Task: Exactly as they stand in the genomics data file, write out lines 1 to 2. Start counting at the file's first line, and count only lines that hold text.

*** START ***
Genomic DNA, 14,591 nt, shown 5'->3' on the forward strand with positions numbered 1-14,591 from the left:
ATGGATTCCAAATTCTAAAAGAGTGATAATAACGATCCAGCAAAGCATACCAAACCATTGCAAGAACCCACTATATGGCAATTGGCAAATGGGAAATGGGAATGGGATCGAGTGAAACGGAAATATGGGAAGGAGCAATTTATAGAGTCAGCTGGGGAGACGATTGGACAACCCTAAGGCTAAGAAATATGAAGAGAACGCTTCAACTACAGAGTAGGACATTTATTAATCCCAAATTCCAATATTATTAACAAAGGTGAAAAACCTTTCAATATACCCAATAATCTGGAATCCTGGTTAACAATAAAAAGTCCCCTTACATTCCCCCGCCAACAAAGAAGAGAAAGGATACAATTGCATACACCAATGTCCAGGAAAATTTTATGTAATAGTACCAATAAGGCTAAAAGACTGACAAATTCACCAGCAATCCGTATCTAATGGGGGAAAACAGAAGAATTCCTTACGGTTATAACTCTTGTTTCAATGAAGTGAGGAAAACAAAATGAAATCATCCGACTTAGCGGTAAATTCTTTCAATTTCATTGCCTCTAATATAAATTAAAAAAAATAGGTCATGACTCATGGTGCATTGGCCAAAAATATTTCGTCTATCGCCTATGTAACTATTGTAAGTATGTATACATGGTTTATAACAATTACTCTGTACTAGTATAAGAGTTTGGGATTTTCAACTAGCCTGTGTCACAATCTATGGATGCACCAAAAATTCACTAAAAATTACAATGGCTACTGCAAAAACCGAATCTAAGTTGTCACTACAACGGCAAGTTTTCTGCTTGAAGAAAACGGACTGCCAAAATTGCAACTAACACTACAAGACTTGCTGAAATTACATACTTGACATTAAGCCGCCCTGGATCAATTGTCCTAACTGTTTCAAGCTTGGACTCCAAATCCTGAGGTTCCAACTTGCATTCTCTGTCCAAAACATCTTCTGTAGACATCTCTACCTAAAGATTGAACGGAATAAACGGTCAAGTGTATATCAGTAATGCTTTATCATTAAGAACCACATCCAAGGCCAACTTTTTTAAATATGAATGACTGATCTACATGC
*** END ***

Genomic DNA, 14,591 nt, shown 5'->3' on the forward strand with positions numbered 1-14,591 from the left:
ATGGATTCCAAATTCTAAAAGAGTGATAATAACGATCCAGCAAAGCATACCAAACCATTGCAAGAACCCACTATATGGCAATTGGCAAATGGGAAATGGGAATGGGATCGAGTGAAACGGAAATATGGGAAGGAGCAATTTATAGAGTCAGCTGGGGAGACGATTGGACAACCCTAAGGCTAAGAAATATGAAGAGAACGCTTCAACTACAGAGTAGGACATTTATTAATCCCAAATTCCAATATTATTAACAAAGGTGAAAAACCTTTCAATATACCCAATAATCTGGAATCCTGGTTAACAATAAAAAGTCCCCTTACATTCCCCCGCCAACAAAGAAGAGAAAGGATACAATTGCATACACCAATGTCCAGGAAAATTTTATGTAATAGTACCAATAAGGCTAAAAGACTGACAAATTCACCAGCAATCCGTATCTAATGGGGGAAAACAGAAGAATTCCTTACGGTTATAACTCTTGTTTCAATGAAGTGAGGAAAACAAAATGAAATCATCCGACTTAGCGGTAAATTCTTTCAATTTCATTGCCTCTAATATAAATTAAAAAAAATAGGTCATGACTCATGGTGCATTGGCCAAAAATATTTCGTCTATCGCCTATGTAACTATTGTAAGTATGTATACATGGTTTATAACAATTACTCTGTACTAGTATAAGAGTTTGGGATTTTCAACTAGCCTGTGTCACAATCTATGGATGCACCAAAAATTCACTAAAAATTACAATGGCTACTGCAAAAACCGAATCTAAGTTGTCACTACAACGGCAAGTTTTCTGCTTGAAGAAAACGGACTGCCAAAATTGCAACTAACACTACAAGACTTGCTGAAATTACATACTTGACATTAAGCCGCCCTGGATCAATTGTCCTAACTGTTTCAAGCTTGGACTCCAAATCCTGAGGTTCCAACTTGCATTCTCTGTCCAAAACATCTTCTGTAGACATCTCTACCTAAAGATTGAACGGAATAAACGGTCAAGTGTATATCAGTAATGCTTTATCATTAAGAACCACATCCAAGGCCAACTTTTTTAAATATGAATGACTGATCTACATGC